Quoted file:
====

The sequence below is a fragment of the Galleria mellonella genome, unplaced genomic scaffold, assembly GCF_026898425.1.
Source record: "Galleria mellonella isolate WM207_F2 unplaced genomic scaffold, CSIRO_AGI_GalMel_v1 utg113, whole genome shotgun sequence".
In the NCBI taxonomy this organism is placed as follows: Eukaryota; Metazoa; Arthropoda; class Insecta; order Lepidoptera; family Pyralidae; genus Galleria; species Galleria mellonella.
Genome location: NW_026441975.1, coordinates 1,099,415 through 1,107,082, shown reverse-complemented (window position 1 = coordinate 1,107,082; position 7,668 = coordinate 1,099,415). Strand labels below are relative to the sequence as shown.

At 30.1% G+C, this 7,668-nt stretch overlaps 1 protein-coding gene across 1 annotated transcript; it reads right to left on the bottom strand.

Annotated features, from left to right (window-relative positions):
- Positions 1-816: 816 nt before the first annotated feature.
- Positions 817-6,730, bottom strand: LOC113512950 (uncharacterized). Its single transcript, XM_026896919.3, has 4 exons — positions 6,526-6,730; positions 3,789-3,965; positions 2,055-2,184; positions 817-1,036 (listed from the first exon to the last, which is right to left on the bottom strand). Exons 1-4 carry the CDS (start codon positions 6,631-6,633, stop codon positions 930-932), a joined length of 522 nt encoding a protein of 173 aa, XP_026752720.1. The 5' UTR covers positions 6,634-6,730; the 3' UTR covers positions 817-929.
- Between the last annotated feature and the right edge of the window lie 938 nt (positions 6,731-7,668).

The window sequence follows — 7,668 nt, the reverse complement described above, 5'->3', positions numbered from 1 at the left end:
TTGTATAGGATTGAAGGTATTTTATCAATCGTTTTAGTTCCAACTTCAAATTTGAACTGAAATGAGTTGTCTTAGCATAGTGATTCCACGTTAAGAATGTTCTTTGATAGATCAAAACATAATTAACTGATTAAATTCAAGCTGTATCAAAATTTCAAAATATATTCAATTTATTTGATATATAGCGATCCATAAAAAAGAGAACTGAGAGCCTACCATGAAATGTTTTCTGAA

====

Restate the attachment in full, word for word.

The sequence below is a fragment of the Galleria mellonella genome, unplaced genomic scaffold, assembly GCF_026898425.1.
Source record: "Galleria mellonella isolate WM207_F2 unplaced genomic scaffold, CSIRO_AGI_GalMel_v1 utg113, whole genome shotgun sequence".
In the NCBI taxonomy this organism is placed as follows: Eukaryota; Metazoa; Arthropoda; class Insecta; order Lepidoptera; family Pyralidae; genus Galleria; species Galleria mellonella.
Genome location: NW_026441975.1, coordinates 1,099,415 through 1,107,082, shown reverse-complemented (window position 1 = coordinate 1,107,082; position 7,668 = coordinate 1,099,415). Strand labels below are relative to the sequence as shown.

At 30.1% G+C, this 7,668-nt stretch overlaps 1 protein-coding gene across 1 annotated transcript; it reads right to left on the bottom strand.

Annotated features, from left to right (window-relative positions):
- Positions 1-816: 816 nt before the first annotated feature.
- Positions 817-6,730, bottom strand: LOC113512950 (uncharacterized). Its single transcript, XM_026896919.3, has 4 exons — positions 6,526-6,730; positions 3,789-3,965; positions 2,055-2,184; positions 817-1,036 (listed from the first exon to the last, which is right to left on the bottom strand). Exons 1-4 carry the CDS (start codon positions 6,631-6,633, stop codon positions 930-932), a joined length of 522 nt encoding a protein of 173 aa, XP_026752720.1. The 5' UTR covers positions 6,634-6,730; the 3' UTR covers positions 817-929.
- Between the last annotated feature and the right edge of the window lie 938 nt (positions 6,731-7,668).

The window sequence follows — 7,668 nt, the reverse complement described above, 5'->3', positions numbered from 1 at the left end:
TTGTATAGGATTGAAGGTATTTTATCAATCGTTTTAGTTCCAACTTCAAATTTGAACTGAAATGAGTTGTCTTAGCATAGTGATTCCACGTTAAGAATGTTCTTTGATAGATCAAAACATAATTAACTGATTAAATTCAAGCTGTATCAAAATTTCAAAATATATTCAATTTATTTGATATATAGCGATCCATAAAAAAGAGAACTGAGAGCCTACCATGAAATGTTTTCTGAA